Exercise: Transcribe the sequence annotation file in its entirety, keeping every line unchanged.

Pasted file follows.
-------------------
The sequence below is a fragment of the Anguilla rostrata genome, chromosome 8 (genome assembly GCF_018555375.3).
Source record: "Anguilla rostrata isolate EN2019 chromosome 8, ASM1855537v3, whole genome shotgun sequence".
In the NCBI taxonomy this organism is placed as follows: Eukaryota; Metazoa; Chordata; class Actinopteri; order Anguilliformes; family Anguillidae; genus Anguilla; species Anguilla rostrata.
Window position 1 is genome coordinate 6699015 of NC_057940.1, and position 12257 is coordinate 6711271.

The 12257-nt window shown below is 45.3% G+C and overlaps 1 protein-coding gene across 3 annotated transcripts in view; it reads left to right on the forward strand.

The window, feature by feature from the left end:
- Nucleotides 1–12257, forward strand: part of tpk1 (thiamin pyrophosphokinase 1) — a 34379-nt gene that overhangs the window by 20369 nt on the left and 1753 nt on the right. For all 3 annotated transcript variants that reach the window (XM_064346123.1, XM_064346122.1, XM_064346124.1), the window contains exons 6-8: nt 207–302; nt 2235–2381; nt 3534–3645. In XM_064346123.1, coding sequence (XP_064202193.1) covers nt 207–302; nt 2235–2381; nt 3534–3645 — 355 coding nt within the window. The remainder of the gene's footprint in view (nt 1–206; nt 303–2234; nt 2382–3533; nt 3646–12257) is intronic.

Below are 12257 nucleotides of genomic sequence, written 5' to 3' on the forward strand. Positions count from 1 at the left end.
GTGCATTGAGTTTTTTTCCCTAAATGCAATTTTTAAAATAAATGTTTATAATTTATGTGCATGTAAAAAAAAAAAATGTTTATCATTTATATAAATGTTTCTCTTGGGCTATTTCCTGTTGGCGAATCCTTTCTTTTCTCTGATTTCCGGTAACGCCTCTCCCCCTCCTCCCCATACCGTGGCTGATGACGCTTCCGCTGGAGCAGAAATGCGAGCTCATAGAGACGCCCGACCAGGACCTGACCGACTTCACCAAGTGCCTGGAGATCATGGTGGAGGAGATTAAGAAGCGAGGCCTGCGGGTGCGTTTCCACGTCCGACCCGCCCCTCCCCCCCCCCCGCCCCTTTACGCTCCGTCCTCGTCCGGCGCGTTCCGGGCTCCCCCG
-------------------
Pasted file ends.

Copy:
The sequence below is a fragment of the Anguilla rostrata genome, chromosome 8 (genome assembly GCF_018555375.3).
Source record: "Anguilla rostrata isolate EN2019 chromosome 8, ASM1855537v3, whole genome shotgun sequence".
In the NCBI taxonomy this organism is placed as follows: Eukaryota; Metazoa; Chordata; class Actinopteri; order Anguilliformes; family Anguillidae; genus Anguilla; species Anguilla rostrata.
Window position 1 is genome coordinate 6699015 of NC_057940.1, and position 12257 is coordinate 6711271.

The 12257-nt window shown below is 45.3% G+C and overlaps 1 protein-coding gene across 3 annotated transcripts in view; it reads left to right on the forward strand.

The window, feature by feature from the left end:
- Nucleotides 1–12257, forward strand: part of tpk1 (thiamin pyrophosphokinase 1) — a 34379-nt gene that overhangs the window by 20369 nt on the left and 1753 nt on the right. For all 3 annotated transcript variants that reach the window (XM_064346123.1, XM_064346122.1, XM_064346124.1), the window contains exons 6-8: nt 207–302; nt 2235–2381; nt 3534–3645. In XM_064346123.1, coding sequence (XP_064202193.1) covers nt 207–302; nt 2235–2381; nt 3534–3645 — 355 coding nt within the window. The remainder of the gene's footprint in view (nt 1–206; nt 303–2234; nt 2382–3533; nt 3646–12257) is intronic.

Below are 12257 nucleotides of genomic sequence, written 5' to 3' on the forward strand. Positions count from 1 at the left end.
GTGCATTGAGTTTTTTTCCCTAAATGCAATTTTTAAAATAAATGTTTATAATTTATGTGCATGTAAAAAAAAAAAATGTTTATCATTTATATAAATGTTTCTCTTGGGCTATTTCCTGTTGGCGAATCCTTTCTTTTCTCTGATTTCCGGTAACGCCTCTCCCCCTCCTCCCCATACCGTGGCTGATGACGCTTCCGCTGGAGCAGAAATGCGAGCTCATAGAGACGCCCGACCAGGACCTGACCGACTTCACCAAGTGCCTGGAGATCATGGTGGAGGAGATTAAGAAGCGAGGCCTGCGGGTGCGTTTCCACGTCCGACCCGCCCCTCCCCCCCCCCCGCCCCTTTACGCTCCGTCCTCGTCCGGCGCGTTCCGGGCTCCCCCG